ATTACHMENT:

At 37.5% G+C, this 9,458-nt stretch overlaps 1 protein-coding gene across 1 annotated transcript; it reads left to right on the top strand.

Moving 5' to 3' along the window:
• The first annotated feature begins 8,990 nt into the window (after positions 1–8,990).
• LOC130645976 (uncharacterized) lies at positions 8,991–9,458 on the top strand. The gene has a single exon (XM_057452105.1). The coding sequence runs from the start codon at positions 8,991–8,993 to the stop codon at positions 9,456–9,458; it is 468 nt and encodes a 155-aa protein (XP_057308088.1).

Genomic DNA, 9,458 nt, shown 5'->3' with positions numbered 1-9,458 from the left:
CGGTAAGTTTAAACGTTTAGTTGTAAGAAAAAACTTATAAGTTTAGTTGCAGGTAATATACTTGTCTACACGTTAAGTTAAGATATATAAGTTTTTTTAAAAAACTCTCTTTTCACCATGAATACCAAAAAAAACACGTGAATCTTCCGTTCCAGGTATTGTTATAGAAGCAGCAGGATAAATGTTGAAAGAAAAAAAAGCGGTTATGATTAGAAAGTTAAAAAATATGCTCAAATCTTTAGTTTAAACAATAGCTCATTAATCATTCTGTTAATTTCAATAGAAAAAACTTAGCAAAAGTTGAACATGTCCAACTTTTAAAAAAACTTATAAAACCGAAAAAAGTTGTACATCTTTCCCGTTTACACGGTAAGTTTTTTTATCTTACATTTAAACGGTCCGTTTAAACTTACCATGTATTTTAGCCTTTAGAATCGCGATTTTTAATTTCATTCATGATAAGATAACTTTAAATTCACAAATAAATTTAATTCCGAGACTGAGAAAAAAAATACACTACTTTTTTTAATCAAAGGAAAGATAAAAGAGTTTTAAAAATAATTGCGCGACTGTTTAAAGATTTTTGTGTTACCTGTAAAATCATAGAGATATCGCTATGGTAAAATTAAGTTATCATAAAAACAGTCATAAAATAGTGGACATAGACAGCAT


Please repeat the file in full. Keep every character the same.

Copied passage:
At 37.5% G+C, this 9,458-nt stretch overlaps 1 protein-coding gene across 1 annotated transcript; it reads left to right on the top strand.

Moving 5' to 3' along the window:
• The first annotated feature begins 8,990 nt into the window (after positions 1–8,990).
• LOC130645976 (uncharacterized) lies at positions 8,991–9,458 on the top strand. The gene has a single exon (XM_057452105.1). The coding sequence runs from the start codon at positions 8,991–8,993 to the stop codon at positions 9,456–9,458; it is 468 nt and encodes a 155-aa protein (XP_057308088.1).

Genomic DNA, 9,458 nt, shown 5'->3' with positions numbered 1-9,458 from the left:
CGGTAAGTTTAAACGTTTAGTTGTAAGAAAAAACTTATAAGTTTAGTTGCAGGTAATATACTTGTCTACACGTTAAGTTAAGATATATAAGTTTTTTTAAAAAACTCTCTTTTCACCATGAATACCAAAAAAAACACGTGAATCTTCCGTTCCAGGTATTGTTATAGAAGCAGCAGGATAAATGTTGAAAGAAAAAAAAGCGGTTATGATTAGAAAGTTAAAAAATATGCTCAAATCTTTAGTTTAAACAATAGCTCATTAATCATTCTGTTAATTTCAATAGAAAAAACTTAGCAAAAGTTGAACATGTCCAACTTTTAAAAAAACTTATAAAACCGAAAAAAGTTGTACATCTTTCCCGTTTACACGGTAAGTTTTTTTATCTTACATTTAAACGGTCCGTTTAAACTTACCATGTATTTTAGCCTTTAGAATCGCGATTTTTAATTTCATTCATGATAAGATAACTTTAAATTCACAAATAAATTTAATTCCGAGACTGAGAAAAAAAATACACTACTTTTTTTAATCAAAGGAAAGATAAAAGAGTTTTAAAAATAATTGCGCGACTGTTTAAAGATTTTTGTGTTACCTGTAAAATCATAGAGATATCGCTATGGTAAAATTAAGTTATCATAAAAACAGTCATAAAATAGTGGACATAGACAGCAT